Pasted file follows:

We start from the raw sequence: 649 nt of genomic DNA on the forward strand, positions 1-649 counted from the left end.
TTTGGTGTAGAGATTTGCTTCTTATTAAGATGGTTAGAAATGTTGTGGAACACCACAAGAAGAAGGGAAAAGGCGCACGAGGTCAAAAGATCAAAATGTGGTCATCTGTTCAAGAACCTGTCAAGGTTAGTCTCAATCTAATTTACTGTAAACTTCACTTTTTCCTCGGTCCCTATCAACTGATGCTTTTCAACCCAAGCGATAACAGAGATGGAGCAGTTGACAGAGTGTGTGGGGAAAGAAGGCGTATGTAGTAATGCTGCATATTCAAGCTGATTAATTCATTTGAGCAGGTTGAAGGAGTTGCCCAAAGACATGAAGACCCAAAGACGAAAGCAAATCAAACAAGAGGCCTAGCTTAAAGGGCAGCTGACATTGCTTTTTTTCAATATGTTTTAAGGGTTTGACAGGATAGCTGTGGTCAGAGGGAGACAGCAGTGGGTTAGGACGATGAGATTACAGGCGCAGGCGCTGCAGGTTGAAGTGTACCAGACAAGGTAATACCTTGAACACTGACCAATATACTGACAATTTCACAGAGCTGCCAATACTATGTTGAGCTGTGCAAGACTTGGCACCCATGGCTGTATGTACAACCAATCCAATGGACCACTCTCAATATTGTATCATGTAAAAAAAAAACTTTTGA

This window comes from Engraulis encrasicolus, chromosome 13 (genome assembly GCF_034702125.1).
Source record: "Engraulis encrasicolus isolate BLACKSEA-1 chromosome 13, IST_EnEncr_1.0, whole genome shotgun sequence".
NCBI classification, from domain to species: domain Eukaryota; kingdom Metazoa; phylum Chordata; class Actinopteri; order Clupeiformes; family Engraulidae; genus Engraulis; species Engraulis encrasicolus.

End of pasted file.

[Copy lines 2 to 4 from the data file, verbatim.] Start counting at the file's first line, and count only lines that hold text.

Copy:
TTTGGTGTAGAGATTTGCTTCTTATTAAGATGGTTAGAAATGTTGTGGAACACCACAAGAAGAAGGGAAAAGGCGCACGAGGTCAAAAGATCAAAATGTGGTCATCTGTTCAAGAACCTGTCAAGGTTAGTCTCAATCTAATTTACTGTAAACTTCACTTTTTCCTCGGTCCCTATCAACTGATGCTTTTCAACCCAAGCGATAACAGAGATGGAGCAGTTGACAGAGTGTGTGGGGAAAGAAGGCGTATGTAGTAATGCTGCATATTCAAGCTGATTAATTCATTTGAGCAGGTTGAAGGAGTTGCCCAAAGACATGAAGACCCAAAGACGAAAGCAAATCAAACAAGAGGCCTAGCTTAAAGGGCAGCTGACATTGCTTTTTTTCAATATGTTTTAAGGGTTTGACAGGATAGCTGTGGTCAGAGGGAGACAGCAGTGGGTTAGGACGATGAGATTACAGGCGCAGGCGCTGCAGGTTGAAGTGTACCAGACAAGGTAATACCTTGAACACTGACCAATATACTGACAATTTCACAGAGCTGCCAATACTATGTTGAGCTGTGCAAGACTTGGCACCCATGGCTGTATGTACAACCAATCCAATGGACCACTCTCAATATTGTATCATGTAAAAAAAAAACTTTTGA

This window comes from Engraulis encrasicolus, chromosome 13 (genome assembly GCF_034702125.1).
Source record: "Engraulis encrasicolus isolate BLACKSEA-1 chromosome 13, IST_EnEncr_1.0, whole genome shotgun sequence".